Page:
The order in which the names of leaders of the Chinese Communist Party appear in official announcements is often a close proxy to their political heft. So when the name of Jiang Zemin failed to appear at all on a recent list of dignitaries that sent their respects upon the deaths of state-affiliated scholars, commentators could not help reading into its wider significance.
Especially when it came two days after the Ministry of Foreign Affairs published on its website an encomium, spoken by Jiang upon his meeting with Henry Kissinger, of the new Party leader Xi Jinping and his bold new policies.
“Xi Jinping is an extremely capable, wise leader,” Jiang was reported to have said. He praised Xi’s “resolute decision” on a recent security crackdown in Xinjiang, a region that periodically suffers ethnic violence, and his “extremely frank” meeting with President Obama in California in June.
Apparently, Xi didn’t repay the favor to Jiang. For the funeral of Sichuan Agricultural University professor Zhou Kaida on July 23, Xi Jinping and Hu Jintao, the former Party chief, as well as the current and former premiers, Li Keqiang and Wen Jiabao, were all represented. But no Jiang, who was the leader of the Chinese Communist Party before Hu Jintao.
On July 24, at the death of another Party academic, Wang Keming of the Chinese Academy of Sciences at Shandong University, Jiang’s name was also nowhere to be found.
That would not be so unusual if Jiang Zemin were not known to value so highly the prominence he is accorded in official announcements. His reign as Party chief, from 1989-2002, was marked by regular displays of bombast and publicity events, including a steady stream of “inscription” ceremonies, where Jiang would leave his words of wisdom, sometimes deriving from old communist dogma, scrawled on plaques to be hung prominently at Party-run facilities across China.
Jiang would also be pointedly named just behind Hu Jintao at virtually all major Party confabs prior to the 18th Party Congress, when Xi Jinping was installed as the new supreme leader. When the Olympics was held in China in 2008, Jiang positioned himself in the center of the leadership lineup, despite having no official post at that time and having been out of power for over four years.
Now, per a more orthodox protocol, Premier Li Keqiang is listed behind Xi Jinping, because he is the second in charge.
Jiang’s exclusion from recent funeral condolences, and the recent praise of Xi, are only two of the most recent signs that he is losing influence, almost certainly reluctantly. His contribution to the Chinese communist theoretical canon, called the “Three Represents,” was also left out of a May 27 Party Central ideological circular reinforcing the need to carry out political thought work on young educators. All other doctrines, from Karl Marx’s to Hu Jintao’s, were given a head-nod.
Ren Baiming, an analyst of Chinese current affairs based in the United States, said in an interview with New Tang Dynasty Television, a primarily-Chinese language broadcaster, that “Hu Jintao and Wen Jiabao have formed a strategic pact with Xi Jinping and Li Keqiang. They have a mutual understanding. This shows that Jiang’s influence has been deeply weakened.”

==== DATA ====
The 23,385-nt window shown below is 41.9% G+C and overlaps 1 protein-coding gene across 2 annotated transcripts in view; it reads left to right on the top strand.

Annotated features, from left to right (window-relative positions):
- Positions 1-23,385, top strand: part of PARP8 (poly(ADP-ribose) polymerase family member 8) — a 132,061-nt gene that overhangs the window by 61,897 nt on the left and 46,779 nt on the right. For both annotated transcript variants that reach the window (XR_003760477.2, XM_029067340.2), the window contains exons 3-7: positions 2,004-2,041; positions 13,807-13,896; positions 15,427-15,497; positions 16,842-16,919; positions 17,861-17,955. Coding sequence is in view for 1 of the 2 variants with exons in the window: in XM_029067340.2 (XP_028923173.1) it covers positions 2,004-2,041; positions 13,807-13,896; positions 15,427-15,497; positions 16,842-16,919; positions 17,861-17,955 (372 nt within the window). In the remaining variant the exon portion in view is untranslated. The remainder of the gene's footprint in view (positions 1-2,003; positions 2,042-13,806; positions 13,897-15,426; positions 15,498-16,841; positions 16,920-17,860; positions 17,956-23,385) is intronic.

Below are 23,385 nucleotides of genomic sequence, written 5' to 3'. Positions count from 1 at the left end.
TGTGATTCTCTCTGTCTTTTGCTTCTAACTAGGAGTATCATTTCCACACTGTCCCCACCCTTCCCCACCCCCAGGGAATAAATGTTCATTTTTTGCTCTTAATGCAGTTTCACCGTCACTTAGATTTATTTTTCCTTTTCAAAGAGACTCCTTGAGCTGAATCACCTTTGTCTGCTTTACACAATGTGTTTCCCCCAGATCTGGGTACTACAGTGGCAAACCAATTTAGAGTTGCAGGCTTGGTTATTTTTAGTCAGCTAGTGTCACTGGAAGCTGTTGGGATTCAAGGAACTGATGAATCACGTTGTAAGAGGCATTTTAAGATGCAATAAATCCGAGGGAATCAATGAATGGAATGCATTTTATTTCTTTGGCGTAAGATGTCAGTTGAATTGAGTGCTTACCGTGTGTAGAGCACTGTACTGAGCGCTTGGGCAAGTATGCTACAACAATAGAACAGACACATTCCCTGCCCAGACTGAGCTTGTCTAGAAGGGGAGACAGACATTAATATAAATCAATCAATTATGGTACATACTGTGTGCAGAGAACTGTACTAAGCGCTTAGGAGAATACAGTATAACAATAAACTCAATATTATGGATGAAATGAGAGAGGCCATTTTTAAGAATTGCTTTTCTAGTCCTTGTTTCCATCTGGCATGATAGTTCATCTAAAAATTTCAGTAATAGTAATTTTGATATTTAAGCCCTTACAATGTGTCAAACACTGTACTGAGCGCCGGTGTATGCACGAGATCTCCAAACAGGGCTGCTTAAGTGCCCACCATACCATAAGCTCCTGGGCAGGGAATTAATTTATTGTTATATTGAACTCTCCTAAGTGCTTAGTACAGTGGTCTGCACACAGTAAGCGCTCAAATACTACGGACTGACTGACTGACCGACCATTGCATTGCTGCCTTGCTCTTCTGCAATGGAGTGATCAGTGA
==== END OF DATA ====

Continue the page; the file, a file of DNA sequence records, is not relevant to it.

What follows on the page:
The changes can be tracked back to even November of 2012, when Jiang was listed behind Hu Jintao and Xi Jinping during the announcement of the death of Bishop Ding Guangxun.
Then in January of 2013 he appeared behind the whole new Standing Committee line-up, which had been determined at the 18th Party Congress in November of 2012.
Xing Tianxing, another commentator of Party affairs, told NTD Television that “The Party’s leadership’s rankings have always drawn attention, mainly because the Party’s mouthpiece media is tightly controlled by the Propaganda Department.” So, he says, it directly reflects the Party’s internal state of affairs, “its internal struggles and the balance of power.”
Outside the rarefied world of symbolic Party naming orders, there have been a raft of real-world shifts instituted by Xi that have weakened Jiang Zemin’s position.
Xi has, for instance, “parachuted” those in the camp of Hu Jintao into local posts across China, in what analysts believe was an attempt to weaken the networks of influence and patronage developed by Jiang Zemin over his over decade of power.
Most notably however was the change in the command structure of the security apparatus, instituted upon Xi’s rise to power late last year. Formerly, the Political and Legal Affairs Committee was under the control of cadres directly loyal to Jiang Zemin, and those men were perched in the Standing Committee of the Politburo of the Chinese Communist Party. The Standing Committee is a subset of the full politburo, currently comprising seven members, and wields the greatest power in China.
Under Xi Jinping, control of the PLAC was taken away from a Jiang loyalist, and the chief of the security apparatus was downgraded to being a member of the Politburo, rather than of the Standing Committee, which reinforces the level of control that the central leadership is able to exercise.
A number of officials associated with Jiang and his broad political network, including Liu Tienan, the former director of the National Energy Administration, Li Chuncheng, former deputy Party Secretary of Sichuan Province, and others, have also been taken down late last year and this year in what are ostensibly corruption probes.
With reporting by Chang Chun, NTD Television.